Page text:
Since the route through Glenwood Canyon was upgraded to an interstate, the number of annual crashes dropped nearly 40 percent, despite significant increases in traffic volume. In the 5 years prior to construction, 1975–1980 (excluding 1977), the average number of annual crashes was 106. Over the most recent 5-year period for which statistics are available, 1997–2001, the average number of annual crashes dropped to 67. This reduction is significant, considering that average daily traffic has more than doubled since the start of construction.
Other data support Glenwood Canyon's improved safety. In May 2003, the National Highway Traffic Safety Administration's Fatality Analysis Reporting System showed that the national fatality rate on rural interstates in 2002 was 1.18 per 100 million vehicle miles traveled (VMT). For the section of I–70 through Glenwood Canyon between mileposts 118–130 the rate was 0.75 from 1992–2001.
Keeping Glenwood Canyon safe is an ongoing challenge for CDOT, particularly during the winter. Because many stretches of the highway remain shady for long periods during winter due to the steep terrain and elevated structures, CDOT takes extra maintenance precautions to prevent the roadway from becoming dangerously snow-packed and icy.
CDOT, with help from FHWA, tested new deicing equipment and snow-removal techniques during a 3-year study in the mid-1990s at the western end of the canyon. The results helped CDOT develop a successful program involving installation of an ice-detection system throughout the canyon. The system provides weather-related information that road managers can use to predict precise times when chemical deicing would work most effectively. As a result, winter driving conditions have improved significantly, according to CDOT studies and crash data from the State police. In addition to fewer snow-related crashes, less salt and sand now accumulate in the river, on roadside vegetation, and along the bicycle path.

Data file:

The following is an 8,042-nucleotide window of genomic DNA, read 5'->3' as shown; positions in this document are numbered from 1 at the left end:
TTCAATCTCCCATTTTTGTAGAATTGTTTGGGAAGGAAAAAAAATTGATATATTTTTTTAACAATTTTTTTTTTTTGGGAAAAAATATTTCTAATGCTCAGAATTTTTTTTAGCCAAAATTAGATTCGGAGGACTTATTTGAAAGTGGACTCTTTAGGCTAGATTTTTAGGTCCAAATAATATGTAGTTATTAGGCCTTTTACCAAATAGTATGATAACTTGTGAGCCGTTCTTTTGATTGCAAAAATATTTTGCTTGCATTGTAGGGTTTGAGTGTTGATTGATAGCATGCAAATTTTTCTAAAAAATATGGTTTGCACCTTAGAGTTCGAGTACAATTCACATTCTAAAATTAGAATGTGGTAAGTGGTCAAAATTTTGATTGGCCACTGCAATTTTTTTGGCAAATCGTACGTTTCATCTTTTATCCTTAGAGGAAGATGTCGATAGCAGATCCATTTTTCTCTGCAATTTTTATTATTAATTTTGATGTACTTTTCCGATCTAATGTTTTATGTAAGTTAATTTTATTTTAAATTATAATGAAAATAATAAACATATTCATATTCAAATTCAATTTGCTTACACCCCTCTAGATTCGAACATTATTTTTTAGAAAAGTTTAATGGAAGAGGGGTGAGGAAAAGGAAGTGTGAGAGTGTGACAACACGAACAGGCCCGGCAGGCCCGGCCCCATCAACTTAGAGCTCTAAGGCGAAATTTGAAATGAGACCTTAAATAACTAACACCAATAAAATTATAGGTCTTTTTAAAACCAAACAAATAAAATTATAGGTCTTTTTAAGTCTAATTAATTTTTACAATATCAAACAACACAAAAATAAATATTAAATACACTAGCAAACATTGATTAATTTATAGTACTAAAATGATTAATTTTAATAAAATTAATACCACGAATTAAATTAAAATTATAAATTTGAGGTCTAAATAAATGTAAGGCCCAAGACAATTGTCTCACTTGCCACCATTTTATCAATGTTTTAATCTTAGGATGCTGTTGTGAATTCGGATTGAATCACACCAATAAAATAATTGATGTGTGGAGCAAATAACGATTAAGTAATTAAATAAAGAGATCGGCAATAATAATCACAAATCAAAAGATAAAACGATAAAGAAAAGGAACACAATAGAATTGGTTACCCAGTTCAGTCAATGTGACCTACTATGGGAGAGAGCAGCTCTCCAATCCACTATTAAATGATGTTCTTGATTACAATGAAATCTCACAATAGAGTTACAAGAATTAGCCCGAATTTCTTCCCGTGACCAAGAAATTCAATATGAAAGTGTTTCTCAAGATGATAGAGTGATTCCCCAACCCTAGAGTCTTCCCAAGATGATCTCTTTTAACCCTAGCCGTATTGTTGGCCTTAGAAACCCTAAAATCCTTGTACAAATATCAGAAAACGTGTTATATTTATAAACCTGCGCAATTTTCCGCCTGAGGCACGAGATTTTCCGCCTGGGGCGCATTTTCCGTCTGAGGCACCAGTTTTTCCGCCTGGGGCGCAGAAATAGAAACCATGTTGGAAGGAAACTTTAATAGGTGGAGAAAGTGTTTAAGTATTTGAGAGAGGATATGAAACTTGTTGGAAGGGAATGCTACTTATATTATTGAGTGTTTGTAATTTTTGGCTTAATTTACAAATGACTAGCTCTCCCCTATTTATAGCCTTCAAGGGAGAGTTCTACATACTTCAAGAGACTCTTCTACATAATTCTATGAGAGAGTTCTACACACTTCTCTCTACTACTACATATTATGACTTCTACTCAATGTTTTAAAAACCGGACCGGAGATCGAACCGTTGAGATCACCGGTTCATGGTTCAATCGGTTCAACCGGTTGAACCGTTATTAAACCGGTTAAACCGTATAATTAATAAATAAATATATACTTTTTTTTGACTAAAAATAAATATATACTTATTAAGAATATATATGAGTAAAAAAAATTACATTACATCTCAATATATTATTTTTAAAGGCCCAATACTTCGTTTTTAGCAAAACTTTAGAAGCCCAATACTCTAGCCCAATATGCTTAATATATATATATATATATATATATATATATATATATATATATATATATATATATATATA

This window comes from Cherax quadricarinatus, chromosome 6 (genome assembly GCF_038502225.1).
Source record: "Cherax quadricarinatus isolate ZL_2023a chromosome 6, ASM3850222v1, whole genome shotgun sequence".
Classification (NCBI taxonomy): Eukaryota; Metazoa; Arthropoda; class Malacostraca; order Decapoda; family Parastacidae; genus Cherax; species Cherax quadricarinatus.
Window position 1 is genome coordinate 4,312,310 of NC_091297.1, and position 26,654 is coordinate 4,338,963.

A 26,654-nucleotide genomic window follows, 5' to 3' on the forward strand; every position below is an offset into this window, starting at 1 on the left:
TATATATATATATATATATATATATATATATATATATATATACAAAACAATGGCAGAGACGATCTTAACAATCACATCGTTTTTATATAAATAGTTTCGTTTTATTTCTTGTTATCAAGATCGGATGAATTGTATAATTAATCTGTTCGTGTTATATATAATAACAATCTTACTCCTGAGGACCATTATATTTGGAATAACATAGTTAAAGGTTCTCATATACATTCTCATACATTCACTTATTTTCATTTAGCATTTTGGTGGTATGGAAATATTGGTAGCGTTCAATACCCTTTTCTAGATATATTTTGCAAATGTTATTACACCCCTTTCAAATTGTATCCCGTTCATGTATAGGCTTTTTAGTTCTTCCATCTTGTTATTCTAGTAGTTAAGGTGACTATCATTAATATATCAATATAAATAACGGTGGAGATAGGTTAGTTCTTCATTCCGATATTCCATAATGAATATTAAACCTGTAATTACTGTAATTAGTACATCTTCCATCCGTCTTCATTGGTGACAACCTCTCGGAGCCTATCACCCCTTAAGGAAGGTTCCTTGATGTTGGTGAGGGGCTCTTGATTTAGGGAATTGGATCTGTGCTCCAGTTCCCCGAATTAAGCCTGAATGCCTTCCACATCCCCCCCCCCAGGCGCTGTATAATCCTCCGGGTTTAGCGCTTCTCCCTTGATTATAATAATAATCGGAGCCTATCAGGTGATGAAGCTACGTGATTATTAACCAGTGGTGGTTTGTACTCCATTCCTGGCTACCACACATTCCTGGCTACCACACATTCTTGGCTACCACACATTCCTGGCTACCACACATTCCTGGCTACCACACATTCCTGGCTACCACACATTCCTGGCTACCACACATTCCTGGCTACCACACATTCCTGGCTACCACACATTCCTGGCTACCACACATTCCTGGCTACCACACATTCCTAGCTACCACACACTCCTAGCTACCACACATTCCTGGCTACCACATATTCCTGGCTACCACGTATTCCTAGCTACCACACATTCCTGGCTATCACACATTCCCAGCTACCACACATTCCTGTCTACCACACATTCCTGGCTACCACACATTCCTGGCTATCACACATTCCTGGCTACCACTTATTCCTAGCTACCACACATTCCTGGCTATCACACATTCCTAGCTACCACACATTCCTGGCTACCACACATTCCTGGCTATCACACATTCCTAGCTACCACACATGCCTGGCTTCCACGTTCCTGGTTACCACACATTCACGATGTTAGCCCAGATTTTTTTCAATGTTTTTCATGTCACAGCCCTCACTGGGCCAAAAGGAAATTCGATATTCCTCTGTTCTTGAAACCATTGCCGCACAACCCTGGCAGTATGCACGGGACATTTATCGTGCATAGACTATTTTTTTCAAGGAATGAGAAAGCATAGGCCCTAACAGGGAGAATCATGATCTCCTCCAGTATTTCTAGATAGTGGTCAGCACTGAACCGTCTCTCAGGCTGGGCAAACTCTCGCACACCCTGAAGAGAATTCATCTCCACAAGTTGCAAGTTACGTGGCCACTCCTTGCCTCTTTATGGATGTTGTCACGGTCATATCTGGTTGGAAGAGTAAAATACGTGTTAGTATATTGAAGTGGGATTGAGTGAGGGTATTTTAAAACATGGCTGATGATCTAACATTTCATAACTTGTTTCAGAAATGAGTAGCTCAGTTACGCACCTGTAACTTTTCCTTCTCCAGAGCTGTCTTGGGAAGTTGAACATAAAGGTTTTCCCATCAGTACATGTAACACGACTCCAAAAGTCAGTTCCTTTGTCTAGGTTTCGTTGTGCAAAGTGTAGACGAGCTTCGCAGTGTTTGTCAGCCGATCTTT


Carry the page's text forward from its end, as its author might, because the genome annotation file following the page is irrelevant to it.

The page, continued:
To minimize potential traffic and safety problems related to the climate and future maintenance activities, CDOT completed an asphalt overlay in 2001 using a high-performance asphalt designed to be capable of withstanding the canyon's extreme weather and heavy traffic. The specially designed pavement combines asphalt transported from a lake on the island of Trinidad in the Caribbean, with steel slag aggregate, a byproduct from a steel manufacturing plant in Pueblo, CO.